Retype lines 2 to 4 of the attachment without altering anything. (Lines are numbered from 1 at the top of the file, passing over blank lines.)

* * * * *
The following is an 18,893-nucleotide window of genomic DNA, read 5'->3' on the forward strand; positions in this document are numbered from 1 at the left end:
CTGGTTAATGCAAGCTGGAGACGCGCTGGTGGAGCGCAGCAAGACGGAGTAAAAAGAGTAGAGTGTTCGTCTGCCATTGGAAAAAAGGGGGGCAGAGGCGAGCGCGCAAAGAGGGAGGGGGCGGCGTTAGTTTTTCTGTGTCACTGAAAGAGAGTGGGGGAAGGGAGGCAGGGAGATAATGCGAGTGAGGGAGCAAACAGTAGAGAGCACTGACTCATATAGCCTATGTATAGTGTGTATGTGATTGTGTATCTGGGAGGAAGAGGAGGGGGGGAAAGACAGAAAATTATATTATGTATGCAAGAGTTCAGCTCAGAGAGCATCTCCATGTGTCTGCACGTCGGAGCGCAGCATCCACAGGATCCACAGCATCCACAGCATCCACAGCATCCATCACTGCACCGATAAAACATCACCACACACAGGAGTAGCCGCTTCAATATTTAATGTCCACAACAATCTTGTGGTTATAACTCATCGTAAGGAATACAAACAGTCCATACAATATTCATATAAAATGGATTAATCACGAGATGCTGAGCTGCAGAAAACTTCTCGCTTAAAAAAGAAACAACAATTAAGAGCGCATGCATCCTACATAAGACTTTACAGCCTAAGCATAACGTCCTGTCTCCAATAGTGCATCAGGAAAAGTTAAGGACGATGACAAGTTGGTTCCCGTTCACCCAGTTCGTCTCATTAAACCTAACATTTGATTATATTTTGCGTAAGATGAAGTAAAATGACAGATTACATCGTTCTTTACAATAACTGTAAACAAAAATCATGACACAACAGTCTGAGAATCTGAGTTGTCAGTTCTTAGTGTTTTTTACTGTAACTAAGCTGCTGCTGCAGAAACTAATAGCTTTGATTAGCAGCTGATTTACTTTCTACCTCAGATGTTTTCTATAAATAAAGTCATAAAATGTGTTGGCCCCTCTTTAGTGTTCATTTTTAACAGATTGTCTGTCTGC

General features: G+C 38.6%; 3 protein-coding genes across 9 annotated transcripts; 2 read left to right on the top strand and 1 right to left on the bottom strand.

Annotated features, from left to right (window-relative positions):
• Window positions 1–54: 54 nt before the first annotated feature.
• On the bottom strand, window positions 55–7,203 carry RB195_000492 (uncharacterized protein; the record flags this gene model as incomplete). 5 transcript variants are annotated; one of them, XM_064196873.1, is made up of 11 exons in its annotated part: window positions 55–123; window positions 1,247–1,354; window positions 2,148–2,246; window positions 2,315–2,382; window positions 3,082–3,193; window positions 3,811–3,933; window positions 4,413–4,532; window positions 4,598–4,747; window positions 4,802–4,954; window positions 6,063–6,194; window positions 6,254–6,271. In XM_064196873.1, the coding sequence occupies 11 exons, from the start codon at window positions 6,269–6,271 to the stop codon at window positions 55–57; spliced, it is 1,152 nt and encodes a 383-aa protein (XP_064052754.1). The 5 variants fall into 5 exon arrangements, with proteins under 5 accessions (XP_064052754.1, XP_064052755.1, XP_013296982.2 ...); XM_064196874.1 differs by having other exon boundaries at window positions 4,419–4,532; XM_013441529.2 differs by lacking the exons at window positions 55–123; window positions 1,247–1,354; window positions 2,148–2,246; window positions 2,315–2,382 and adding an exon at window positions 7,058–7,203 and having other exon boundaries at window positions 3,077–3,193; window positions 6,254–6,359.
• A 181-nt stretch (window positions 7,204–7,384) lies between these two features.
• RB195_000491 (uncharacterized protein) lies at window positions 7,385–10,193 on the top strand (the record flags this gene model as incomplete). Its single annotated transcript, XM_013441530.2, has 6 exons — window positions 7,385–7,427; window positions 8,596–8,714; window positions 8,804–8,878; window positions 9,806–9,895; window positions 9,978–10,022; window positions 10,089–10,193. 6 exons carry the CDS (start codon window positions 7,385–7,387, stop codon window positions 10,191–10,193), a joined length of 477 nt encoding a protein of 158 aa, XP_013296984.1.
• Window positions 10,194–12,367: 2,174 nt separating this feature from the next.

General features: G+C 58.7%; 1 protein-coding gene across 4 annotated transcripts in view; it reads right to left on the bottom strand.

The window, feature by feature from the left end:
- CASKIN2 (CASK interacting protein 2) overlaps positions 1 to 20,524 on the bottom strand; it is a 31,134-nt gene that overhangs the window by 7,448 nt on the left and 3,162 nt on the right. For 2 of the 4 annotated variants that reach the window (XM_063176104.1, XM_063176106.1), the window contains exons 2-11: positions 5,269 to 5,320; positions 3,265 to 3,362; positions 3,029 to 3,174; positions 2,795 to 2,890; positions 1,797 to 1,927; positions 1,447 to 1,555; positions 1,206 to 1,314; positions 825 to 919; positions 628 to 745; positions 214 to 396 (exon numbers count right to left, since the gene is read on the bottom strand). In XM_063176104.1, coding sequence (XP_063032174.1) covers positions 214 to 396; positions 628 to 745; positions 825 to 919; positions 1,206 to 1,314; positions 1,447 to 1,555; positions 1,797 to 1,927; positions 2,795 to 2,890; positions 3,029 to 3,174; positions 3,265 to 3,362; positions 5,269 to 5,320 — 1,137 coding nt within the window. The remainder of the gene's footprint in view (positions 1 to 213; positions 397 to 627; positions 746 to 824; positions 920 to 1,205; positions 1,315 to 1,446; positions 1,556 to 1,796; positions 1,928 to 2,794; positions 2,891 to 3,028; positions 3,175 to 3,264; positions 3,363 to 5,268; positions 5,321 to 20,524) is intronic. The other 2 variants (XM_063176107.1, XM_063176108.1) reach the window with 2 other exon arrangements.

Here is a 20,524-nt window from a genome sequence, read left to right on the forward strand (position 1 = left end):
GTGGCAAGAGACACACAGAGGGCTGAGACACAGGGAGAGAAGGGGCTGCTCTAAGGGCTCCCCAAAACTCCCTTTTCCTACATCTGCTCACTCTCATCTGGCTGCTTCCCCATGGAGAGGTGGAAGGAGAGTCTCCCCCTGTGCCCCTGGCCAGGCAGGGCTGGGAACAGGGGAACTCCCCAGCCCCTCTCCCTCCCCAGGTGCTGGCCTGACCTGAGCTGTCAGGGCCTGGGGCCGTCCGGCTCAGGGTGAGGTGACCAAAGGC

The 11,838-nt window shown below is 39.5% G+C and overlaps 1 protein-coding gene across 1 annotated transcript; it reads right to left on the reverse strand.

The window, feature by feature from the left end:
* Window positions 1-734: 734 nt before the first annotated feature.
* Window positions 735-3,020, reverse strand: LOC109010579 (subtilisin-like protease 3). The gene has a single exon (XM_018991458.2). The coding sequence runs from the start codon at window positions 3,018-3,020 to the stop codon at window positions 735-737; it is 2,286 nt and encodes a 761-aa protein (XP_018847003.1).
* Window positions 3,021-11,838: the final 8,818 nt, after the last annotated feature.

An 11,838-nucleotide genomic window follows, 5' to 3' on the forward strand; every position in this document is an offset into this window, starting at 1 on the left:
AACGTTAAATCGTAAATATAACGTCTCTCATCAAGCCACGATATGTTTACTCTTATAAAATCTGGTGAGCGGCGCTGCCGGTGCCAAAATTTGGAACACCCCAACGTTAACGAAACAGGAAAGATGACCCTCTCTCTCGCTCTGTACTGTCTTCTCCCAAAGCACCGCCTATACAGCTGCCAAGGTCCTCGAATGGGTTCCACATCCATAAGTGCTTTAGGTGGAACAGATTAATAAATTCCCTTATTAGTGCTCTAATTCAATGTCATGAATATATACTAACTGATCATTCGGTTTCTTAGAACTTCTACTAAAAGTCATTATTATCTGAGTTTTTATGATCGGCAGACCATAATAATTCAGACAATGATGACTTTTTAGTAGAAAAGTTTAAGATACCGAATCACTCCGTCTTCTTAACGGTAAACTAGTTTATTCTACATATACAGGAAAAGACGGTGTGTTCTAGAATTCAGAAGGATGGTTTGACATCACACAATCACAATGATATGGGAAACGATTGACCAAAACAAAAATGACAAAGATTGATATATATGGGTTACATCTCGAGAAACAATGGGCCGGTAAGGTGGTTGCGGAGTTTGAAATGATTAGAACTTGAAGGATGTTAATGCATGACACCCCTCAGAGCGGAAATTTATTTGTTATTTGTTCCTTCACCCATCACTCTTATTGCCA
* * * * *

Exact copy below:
CTGGTTAATGCAAGCTGGAGACGCGCTGGTGGAGCGCAGCAAGACGGAGTAAAAAGAGTAGAGTGTTCGTCTGCCATTGGAAAAAAGGGGGGCAGAGGCGAGCGCGCAAAGAGGGAGGGGGCGGCGTTAGTTTTTCTGTGTCACTGAAAGAGAGTGGGGGAAGGGAGGCAGGGAGATAATGCGAGTGAGGGAGCAAACAGTAGAGAGCACTGACTCATATAGCCTATGTATAGTGTGTATGTGATTGTGTATCTGGGAGGAAGAGGAGGGGGGGAAAGACAGAAAATTATATTATGTATGCAAGAGTTCAGCTCAGAGAGCATCTCCATGTGTCTGCACGTCGGAGCGCAGCATCCACAGGATCCACAGCATCCACAGCATCCACAGCATCCATCACTGCACCGATAAAACATCACCACACACAGGAGTAGCCGCTTCAATATTTAATGTCCACAACAATCTTGTGGTTATAACTCATCGTAAGGAATACAAACAGTCCATACAATATTCATATAAAATGGATTAATCACGAGATGCTGAGCTGCAGAAAACTTCTCGCTTAAAAAAGAAACAACAATTAAGAGCGCATGCATCCTACATAAGACTTTACAGCCTAAGCATAACGTCCTGTCTCCAATAGTGCATCAGGAAAAGTTAAGGACGATGACAAGTTGGTTCCCGTTCACCCAGTTCGTCTCATTAAACCTAACATTTGATTATATTTTGCGTAAGATGAAGTAAAATGACAGATTACATCGTTCTTTACAATAACTGTAAACAAAAATCATGACACAACAGTCTGAGAATCTGAGTTGTCAGTTCTTAGTGTTTTTTACTGTAACTAAGCTGCTGCTGCAGAAACTAATAGCTTTGATTAGCAGCTGATTTACTTTCTACCTCAGATGTTTTCTATAAATAAAGTCATAAAATGTGTTGGCCCCTCTTTAGTGTTCATTTTTAACAGATTGTCTGTCTGC

General features: G+C 38.6%; 3 protein-coding genes across 9 annotated transcripts; 2 read left to right on the top strand and 1 right to left on the bottom strand.

Annotated features, from left to right (window-relative positions):